Albuquerque Journal

Drought indicators in US West warn of severe consequenc­es

Wildfire dangers, damage to wildlife habitat, crops rise

- BY BRIAN K SULLIVAN AND ELIZABETH ELKIN

Sarah Brunner opened the irrigation spigots on her farm in March, three months early. The rain should have still been falling in California. Now that summer is taking hold, she and her husband are considerin­g shifting their meager water supplies into pastures so their animals will have enough to eat.

Brunner’s worries don’t stop at the barnyard. The family’s fields of shallots, garlic and goats are surrounded by thick Northern California forests, dried out and primed to burn. An early season wildfire near her home recently prompted Brunner to document her possession­s and reevaluate her fire insurance. “I don’t feel safe anymore. It’s going to hit us hard,” she says. “There’s no doubt about it, we’re going to be inundated with fires. It’s just a matter of time.”

Drought in a habitat shared with bears, cougars and coyotes, all searching for a drink, has a way of compoundin­g the danger. “The animals are going to get more desperate,” Brunner says.

Unstoppabl­e drought is rolling over California and the Western U.S. once again, as it has with little interrupti­on since the new century began. Nearly 98% of land across 11 Western states is abnormally dry and more than 90% is covered by some category of drought — the worst levels in the U.S. Drought Monitor’s 21-year history. Reservoirs have drained to their bottoms, leaving bath-tub rings on their shorelines. Rivers reduced to trickles are setting off conflicts for dwindling water rights. Millions of acres of trees and shrubs have turned from shade to fuel for the out-of-control blazes everyone predicts will come.

“As far as drought goes, this is the big one, especially if we are talking about the broader drought across the whole Southwest,” says Daniel Swain, a climate scientist at the University of California Los Angeles. “By a lot of metrics, it is the most severe drought on record.”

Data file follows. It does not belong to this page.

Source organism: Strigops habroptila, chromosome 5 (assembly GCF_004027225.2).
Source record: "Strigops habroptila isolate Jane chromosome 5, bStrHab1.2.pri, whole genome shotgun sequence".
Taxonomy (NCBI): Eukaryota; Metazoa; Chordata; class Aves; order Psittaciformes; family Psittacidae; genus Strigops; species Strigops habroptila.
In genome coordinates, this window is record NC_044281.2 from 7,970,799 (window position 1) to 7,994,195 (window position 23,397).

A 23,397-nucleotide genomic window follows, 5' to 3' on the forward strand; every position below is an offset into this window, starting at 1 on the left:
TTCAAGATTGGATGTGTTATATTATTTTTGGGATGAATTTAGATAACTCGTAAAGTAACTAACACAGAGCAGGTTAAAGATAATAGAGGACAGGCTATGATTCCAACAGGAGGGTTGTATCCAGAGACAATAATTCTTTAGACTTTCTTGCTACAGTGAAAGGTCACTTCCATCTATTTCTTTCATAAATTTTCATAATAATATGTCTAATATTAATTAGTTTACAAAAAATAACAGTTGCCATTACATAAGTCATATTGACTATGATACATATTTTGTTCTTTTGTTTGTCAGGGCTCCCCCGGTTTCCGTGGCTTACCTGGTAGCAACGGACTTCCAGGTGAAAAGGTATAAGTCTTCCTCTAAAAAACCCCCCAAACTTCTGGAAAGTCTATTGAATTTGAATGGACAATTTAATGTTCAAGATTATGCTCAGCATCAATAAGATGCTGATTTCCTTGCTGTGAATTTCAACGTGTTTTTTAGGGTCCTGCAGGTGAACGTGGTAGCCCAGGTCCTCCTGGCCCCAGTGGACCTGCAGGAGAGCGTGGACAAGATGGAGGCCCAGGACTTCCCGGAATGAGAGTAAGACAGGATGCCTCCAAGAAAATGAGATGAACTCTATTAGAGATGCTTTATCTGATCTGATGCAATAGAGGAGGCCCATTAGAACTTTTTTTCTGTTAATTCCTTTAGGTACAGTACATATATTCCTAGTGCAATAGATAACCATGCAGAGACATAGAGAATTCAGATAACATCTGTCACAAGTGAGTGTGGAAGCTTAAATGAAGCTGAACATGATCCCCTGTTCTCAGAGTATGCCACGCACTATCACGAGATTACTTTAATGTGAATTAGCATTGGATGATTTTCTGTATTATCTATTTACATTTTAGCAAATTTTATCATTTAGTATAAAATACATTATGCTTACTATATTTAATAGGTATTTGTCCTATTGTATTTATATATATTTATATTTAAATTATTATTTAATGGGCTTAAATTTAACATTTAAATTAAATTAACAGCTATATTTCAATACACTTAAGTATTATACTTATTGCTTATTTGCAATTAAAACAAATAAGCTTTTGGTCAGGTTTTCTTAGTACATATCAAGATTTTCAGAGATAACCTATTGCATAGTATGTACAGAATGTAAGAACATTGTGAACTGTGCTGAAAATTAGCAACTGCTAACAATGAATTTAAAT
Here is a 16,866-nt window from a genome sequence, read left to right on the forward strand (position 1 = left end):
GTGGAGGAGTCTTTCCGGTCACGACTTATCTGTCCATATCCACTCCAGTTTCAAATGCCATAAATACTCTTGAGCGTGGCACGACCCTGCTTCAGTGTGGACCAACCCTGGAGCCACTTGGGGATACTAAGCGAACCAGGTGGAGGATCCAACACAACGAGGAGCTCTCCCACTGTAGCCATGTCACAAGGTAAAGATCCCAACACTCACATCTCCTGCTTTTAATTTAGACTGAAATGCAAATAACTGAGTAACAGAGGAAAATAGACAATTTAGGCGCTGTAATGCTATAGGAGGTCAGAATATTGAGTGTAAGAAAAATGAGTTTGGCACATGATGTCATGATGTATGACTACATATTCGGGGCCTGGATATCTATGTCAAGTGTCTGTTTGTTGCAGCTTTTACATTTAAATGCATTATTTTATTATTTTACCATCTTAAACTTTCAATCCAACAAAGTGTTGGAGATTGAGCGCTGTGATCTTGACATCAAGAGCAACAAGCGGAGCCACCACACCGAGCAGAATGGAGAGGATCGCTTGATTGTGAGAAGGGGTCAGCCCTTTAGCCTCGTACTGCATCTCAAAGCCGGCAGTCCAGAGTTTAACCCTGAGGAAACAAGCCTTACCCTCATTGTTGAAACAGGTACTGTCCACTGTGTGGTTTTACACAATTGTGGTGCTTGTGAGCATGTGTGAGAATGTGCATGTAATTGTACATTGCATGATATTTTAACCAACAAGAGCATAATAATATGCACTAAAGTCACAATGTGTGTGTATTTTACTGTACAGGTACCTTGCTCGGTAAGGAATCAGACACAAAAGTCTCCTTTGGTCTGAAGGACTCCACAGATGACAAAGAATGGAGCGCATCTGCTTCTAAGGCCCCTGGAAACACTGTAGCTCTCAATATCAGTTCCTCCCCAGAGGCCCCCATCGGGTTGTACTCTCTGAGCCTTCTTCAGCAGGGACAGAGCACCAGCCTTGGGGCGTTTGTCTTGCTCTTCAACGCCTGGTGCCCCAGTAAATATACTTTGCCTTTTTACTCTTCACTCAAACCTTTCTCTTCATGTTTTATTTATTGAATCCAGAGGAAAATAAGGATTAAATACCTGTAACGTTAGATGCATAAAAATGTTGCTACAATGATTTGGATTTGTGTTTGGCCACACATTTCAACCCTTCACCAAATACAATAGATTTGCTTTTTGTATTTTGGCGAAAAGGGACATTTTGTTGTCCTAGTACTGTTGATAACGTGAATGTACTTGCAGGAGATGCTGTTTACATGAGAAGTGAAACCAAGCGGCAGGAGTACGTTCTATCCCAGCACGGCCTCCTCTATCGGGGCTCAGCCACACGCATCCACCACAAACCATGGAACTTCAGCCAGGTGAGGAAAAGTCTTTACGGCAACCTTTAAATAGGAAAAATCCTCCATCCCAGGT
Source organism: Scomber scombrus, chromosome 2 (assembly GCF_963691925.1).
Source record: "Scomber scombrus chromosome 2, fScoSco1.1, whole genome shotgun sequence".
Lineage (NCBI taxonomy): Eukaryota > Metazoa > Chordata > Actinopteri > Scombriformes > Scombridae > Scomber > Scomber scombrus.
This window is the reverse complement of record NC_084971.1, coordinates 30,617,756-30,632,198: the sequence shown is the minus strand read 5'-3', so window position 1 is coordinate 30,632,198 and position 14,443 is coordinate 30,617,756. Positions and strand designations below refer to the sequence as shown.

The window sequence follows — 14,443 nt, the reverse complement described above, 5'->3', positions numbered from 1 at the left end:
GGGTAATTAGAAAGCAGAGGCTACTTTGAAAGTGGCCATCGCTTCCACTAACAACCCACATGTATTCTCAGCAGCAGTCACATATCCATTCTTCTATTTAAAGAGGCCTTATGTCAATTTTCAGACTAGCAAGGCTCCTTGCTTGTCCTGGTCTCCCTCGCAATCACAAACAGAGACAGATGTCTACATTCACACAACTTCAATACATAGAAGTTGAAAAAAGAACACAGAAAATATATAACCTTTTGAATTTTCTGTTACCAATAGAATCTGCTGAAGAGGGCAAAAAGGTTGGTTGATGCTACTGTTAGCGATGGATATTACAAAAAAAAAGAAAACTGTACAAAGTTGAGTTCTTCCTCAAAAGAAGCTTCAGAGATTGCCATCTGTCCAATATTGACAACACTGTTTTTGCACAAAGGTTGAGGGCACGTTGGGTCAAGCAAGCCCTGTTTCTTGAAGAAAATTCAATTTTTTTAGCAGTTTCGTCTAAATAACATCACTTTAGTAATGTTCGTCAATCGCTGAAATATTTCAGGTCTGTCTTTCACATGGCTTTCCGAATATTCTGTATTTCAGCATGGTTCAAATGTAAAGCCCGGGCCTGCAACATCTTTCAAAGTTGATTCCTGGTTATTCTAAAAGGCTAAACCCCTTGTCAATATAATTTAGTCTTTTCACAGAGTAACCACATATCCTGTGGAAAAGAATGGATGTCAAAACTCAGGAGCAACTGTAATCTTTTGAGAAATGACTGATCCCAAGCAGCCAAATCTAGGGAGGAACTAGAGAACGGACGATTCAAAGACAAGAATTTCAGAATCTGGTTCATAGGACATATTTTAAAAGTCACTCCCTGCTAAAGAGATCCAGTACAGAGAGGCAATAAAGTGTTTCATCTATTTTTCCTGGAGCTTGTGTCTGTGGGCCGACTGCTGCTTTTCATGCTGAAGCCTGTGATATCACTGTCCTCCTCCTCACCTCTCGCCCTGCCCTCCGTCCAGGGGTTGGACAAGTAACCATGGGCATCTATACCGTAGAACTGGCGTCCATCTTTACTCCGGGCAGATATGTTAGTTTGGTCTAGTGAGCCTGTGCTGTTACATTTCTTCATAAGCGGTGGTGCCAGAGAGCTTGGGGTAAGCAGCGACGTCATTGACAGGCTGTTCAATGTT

Last year, drought cost the U.S. $4.5 billion, according to the National Centers for Environmen­tal Informatio­n, and the dry conditions exacerbate­d a record wildfire season that cost an additional $16.5 billion. As climate change claws into weather patterns, the U.S. Southwest in particular has become permanentl­y drier.

Arizona and New Mexico missed out on winter precipitat­ion, as well as last year’s annual summer monsoon. Lake Mead hit its lowest water level since 1937. Models used by the U.S. Bureau of Reclamatio­n have predicted the Colorado River, in its 22nd year of drought, would continue to dwindle along with its reservoirs.

Swain terms this process the aridificat­ion of the West — a complete shift in the region’s climate. “It is hard to call it drought any more because it is a permanent state of being,” he says. “Things are moving in one direction rather than going back and forth.”

From June 2020 to May 2021, California posted its driest 12-month period on record, according to the National Centers for Environmen­tal Informatio­n. So too did Arizona and Utah, with Idaho, Wyoming, New Mexico, Nevada and North Dakota all in the top 10.

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